The Microsoft Outlook application is what has been used on a wide scale for users to access and read emails from a company Microsoft Exchange Server. This application is perhaps one of the most disliked components of the Office suite as most have experienced some sort of problem. Most have had issues sending or receiving emails at some point – these problems can stem from multiple sources but may soon be a thing of the past or at least, a much smaller part of the future.
Outlook has been viewed as a bad guy but the new version in Office 2013 is quite different and frankly, much better. Rather than relying on a company Exchange server, you can host your email with Microsoft and access your email through the web application. Actually, all the applications are now hosted, plus some helpful new features have been added to the suite.
Office 365 and Lync
A great debate is floating around the internet where people argue the superiority of either Google or Microsoft. Then, there are those who recognize both platforms are very similar or even equal. Either way, it doesn’t change the fact that the new version of Office 365 is the most substantial overhaul to the suite since its first incarnation.
The fact that traditional Office applications are available as virtual applications through a browser makes them incredibly accessible as you can imagine. The traditional applications for the Office Suite are all available by simply logging into Microsoft’s site and using Office on Demand. There are several third-party applications that further integrate with Microsoft’s applications as well as stand-alone apps that increase the power of the suite which is the icing on the cake.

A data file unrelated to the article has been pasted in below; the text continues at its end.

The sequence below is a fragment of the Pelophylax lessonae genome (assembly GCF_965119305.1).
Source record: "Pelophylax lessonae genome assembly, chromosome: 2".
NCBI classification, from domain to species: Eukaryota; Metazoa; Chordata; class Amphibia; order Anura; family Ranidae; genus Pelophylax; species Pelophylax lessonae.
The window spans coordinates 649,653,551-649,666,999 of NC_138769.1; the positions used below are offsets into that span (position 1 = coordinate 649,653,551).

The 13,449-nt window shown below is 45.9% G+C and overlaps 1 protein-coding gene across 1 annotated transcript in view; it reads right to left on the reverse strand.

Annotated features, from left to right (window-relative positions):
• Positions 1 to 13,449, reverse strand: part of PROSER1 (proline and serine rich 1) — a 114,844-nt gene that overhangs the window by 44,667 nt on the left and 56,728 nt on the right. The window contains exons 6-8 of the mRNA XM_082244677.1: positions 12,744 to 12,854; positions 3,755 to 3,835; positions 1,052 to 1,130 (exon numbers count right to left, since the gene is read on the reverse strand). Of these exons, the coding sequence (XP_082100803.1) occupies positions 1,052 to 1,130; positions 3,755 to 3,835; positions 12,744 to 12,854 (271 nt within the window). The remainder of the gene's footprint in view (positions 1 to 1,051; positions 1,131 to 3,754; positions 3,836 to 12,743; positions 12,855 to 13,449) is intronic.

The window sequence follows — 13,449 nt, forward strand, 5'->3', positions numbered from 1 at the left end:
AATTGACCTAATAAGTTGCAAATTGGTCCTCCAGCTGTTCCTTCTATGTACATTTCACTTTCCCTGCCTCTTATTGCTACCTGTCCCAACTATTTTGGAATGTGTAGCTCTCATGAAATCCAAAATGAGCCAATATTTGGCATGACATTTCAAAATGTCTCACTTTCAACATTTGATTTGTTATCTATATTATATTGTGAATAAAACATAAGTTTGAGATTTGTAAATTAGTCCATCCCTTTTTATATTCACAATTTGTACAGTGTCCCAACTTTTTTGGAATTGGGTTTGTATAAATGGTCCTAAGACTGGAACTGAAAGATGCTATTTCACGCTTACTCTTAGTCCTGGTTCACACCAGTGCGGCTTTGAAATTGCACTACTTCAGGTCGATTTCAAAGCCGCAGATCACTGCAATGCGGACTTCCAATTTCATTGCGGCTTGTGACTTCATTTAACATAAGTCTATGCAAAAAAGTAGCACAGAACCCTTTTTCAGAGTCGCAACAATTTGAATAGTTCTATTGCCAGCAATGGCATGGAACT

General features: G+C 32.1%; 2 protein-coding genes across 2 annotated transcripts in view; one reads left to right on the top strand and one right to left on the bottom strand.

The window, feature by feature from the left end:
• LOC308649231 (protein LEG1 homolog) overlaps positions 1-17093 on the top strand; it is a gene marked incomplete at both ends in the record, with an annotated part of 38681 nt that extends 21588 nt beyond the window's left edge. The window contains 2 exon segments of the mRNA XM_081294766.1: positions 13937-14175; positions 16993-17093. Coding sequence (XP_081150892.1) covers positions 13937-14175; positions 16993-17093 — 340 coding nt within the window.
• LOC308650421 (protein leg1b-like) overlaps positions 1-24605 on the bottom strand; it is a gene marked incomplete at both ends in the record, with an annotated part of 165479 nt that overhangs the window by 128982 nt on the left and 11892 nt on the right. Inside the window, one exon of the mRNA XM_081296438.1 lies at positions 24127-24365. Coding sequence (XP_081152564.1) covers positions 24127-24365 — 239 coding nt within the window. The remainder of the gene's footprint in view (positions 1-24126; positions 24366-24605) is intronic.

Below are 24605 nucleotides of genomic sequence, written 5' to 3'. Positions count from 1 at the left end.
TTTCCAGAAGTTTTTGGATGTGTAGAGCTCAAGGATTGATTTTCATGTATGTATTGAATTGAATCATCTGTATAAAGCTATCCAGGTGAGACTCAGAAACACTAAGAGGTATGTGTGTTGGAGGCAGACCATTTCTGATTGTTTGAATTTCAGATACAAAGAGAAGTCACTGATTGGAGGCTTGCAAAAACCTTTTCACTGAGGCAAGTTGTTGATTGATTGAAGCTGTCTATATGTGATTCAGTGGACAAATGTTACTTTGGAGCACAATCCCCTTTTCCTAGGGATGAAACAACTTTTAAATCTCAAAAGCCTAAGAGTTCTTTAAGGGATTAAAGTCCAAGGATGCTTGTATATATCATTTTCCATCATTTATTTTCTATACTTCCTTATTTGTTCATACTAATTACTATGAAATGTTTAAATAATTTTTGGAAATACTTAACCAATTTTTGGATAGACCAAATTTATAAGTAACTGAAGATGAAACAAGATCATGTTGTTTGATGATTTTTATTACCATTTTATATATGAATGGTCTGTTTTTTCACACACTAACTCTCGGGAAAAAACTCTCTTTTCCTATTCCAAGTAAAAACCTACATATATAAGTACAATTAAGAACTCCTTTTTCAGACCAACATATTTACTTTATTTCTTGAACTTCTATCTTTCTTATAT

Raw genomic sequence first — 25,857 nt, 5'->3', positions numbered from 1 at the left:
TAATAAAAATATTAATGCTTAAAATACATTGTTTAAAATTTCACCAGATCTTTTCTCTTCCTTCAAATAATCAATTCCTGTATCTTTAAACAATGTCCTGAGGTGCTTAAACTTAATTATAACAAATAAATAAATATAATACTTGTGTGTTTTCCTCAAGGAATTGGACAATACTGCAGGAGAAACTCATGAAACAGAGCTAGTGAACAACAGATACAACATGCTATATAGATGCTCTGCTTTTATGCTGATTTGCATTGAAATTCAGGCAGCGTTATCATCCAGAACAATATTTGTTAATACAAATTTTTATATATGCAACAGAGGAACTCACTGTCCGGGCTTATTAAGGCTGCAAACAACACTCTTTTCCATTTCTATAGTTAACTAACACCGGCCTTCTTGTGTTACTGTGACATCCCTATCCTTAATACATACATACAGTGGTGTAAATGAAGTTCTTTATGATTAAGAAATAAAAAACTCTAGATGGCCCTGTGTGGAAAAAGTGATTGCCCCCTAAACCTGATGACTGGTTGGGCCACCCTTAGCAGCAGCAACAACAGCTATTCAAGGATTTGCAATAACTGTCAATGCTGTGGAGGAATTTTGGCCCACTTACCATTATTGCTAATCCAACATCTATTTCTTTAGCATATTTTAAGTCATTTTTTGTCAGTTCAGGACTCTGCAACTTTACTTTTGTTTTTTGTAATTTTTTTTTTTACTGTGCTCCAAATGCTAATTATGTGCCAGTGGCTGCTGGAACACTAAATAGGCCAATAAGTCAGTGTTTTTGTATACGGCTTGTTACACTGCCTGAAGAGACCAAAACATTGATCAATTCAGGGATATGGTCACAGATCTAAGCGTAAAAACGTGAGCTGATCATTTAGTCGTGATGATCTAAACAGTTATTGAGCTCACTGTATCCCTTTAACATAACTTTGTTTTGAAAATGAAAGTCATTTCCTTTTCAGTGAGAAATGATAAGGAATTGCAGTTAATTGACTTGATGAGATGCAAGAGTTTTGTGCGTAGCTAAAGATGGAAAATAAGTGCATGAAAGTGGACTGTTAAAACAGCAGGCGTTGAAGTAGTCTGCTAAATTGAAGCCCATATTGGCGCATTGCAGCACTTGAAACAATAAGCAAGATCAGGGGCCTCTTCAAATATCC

The newest hero: Microsoft Lync
One of the most useful applications Microsoft added to the new Office version is Lync. If Office were the Marvel Avengers, this application is like the Wolverine when he was added to the team in 2005. To call the application ‘heroic’ isn’t too far-fetched.
All those people you’ve accumulated in your Outlook contact list are available in Lync, more or less. Until this point, businesses using Office had to rely on either emails via Outlook to transmit messages or a third party Unified Communications (UC) application. Lync not only integrates with Microsoft applications but also ropes in some other features that make the application an extremely powerful tool.
Besides instant messaging and video calling – both great features – you have a full set of collaboration software which can be immensely helpful when working on an involved project. You can take polls, share your screen and interact almost as if you have a whiteboard directly in front of meeting participants.
Those who have adopted messaging into the workplace recognize that this is a very useful tool to have. I personally don’t know how I ever completed my projects on time before UC applications became mainstream! Not to mention, the presence awareness is incredibly useful as Lync makes it very clear as to who is ready to chat and who wants to be left alone. Kind of like iMessage or Facebook Messenger, you will know when someone is ignoring you or being inattentive.
The fact that you can access GoToMeeting from Citrix within Lync is a true testament that Microsoft really “gets it” at this point. The more open and customizable a platform, the broader your user base becomes. Microsoft isn’t exactly an open source company, but this shows a big step in the right direction.
Physical meetings are a tactic that never completely leave the business scene. However, for quick collaboration, a UC application like Lync is the way to go. For more information, take a look at our in-depth Lync articles.